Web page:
“What? After coming all this way? Surely even a moron like you must admit that we can’t give up so easily. We can try additional arguments, bribery, something…anything! I simply must be allowed into Gailebesh for the continuance of my studies!”

“Dr. Eggebrecht,” said Jake. “They are losing patience with us, and they have us at a supreme disadvantage. Even with those weapons, they could kill all of us in half a minute flat. You can think up other ways for them to turn you down elsewhere.”

“Your enidiiagil drover speaks wisdom,” Kunan said, again in English. “I would heed him.”

“Honored Kunan, we thank you for your patience,” Prissy said loudly. “We will bear your answer back to our people and inform them that you do not wish to be troubled further, if you are willing to grant us safe passage back the way we came.”

“What are you doing, you fool?” Eggebrecht began. “You were put at my disposal, and-”

Prissy reached into her bustle and produced a Sharps Pepperbox, and pointed it so close to the Smithsonian man’s face that it touched his nose. Shocked, Eggebrecht said nothing further that was intelligible.

“Very well. You may leave, and tell any who will listen what you have heard here today,” said Kunan. “My Guardians will track you to make sure you do not renege on your word as is the enidiiagil way.”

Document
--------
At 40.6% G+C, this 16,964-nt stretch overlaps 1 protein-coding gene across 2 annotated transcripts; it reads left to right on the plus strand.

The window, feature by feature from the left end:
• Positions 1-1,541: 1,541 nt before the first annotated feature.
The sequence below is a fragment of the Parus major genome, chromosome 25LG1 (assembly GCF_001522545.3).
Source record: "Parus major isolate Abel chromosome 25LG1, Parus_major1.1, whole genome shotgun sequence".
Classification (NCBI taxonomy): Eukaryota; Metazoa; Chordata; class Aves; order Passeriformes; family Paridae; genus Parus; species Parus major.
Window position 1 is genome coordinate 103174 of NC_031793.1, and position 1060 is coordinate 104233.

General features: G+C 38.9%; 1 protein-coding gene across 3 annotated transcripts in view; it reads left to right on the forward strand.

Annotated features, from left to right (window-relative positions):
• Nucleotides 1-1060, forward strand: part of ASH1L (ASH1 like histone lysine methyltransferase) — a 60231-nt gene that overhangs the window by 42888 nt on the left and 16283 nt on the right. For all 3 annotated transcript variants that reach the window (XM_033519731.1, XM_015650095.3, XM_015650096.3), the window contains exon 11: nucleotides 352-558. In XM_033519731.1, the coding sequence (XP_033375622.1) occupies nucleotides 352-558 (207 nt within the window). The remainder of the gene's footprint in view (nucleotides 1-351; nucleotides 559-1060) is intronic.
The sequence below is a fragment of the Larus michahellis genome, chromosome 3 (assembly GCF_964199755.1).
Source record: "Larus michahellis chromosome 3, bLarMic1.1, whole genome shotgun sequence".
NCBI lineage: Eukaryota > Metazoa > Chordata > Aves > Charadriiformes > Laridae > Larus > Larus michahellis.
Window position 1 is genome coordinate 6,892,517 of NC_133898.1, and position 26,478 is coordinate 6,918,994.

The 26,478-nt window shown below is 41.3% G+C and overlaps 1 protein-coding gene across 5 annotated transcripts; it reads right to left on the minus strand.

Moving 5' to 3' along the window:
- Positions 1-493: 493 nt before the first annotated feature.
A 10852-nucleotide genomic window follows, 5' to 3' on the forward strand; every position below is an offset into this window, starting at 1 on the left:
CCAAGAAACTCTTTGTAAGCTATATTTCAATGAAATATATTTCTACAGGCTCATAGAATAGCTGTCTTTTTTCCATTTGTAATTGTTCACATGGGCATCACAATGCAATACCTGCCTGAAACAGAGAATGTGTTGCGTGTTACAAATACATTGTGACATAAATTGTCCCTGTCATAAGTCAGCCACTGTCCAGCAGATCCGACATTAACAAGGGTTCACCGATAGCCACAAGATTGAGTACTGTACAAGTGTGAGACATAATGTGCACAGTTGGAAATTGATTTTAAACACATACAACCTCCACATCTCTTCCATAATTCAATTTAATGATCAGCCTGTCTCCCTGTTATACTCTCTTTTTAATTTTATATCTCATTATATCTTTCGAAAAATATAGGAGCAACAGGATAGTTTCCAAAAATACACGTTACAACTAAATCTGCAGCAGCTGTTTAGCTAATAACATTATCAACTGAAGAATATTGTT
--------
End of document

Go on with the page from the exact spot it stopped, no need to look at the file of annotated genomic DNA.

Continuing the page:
“Thank you, O honored Kunan,” Prissy said. “Mr. Sullivan, the wagon.”

“A word of warning: do not expect us to be so accommodating should we meet again,” Kunan said.

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This entry is part of the NaNo Excerpt Blog Chain 2013 at Absolute Write.

“…never even seen a Savage Figure Eight. How do you suppose Caleb Jung found one?” Deputy Marshal Hopkins was saying. “Nobody liked those even when cap-and-ball was state of the art!”

“Probably bought it off a peddler for $5,” Cunningham grunted in return. “Remember the Elgin cutlass pistol he brought last year? After he missed with his first shot, he ran up and stabbed the target?”

“One of the O’Clellan Gang had an Elgin as his backup boot pistol,” Hopkins said. “Wasn’t even good for roasting meat on a spit after we pulled it off his carcass.”

“…still got to work that into every conversation, don’t you?” Cunningham muttered. “So, who have we got here? Miss McNeill, I see!”

“That’s right, Deputy Marshalls,” Virginia said. “I’m here to do my parents proud.”

“I rode with your parents when I was just a rookie Ranger myself,” said Hopkins approvingly. “It’s a shame they were taken from us so soon. I could have used their guns against the O’Clellans.”

Cunningham audibly sighed, and Virginia responded: “I hope to do them justice. I was to wear my mother’s own duster and kit until there was a…washing mishap.”

“Yes, that would have been most fitting,” said Hopkins, glancing at Virginia’s ragged and somewhat tatterdemalion rig with a critical eye. “We’ll have you fitted out properly at the Rangers’ quartermaster if it comes to that.”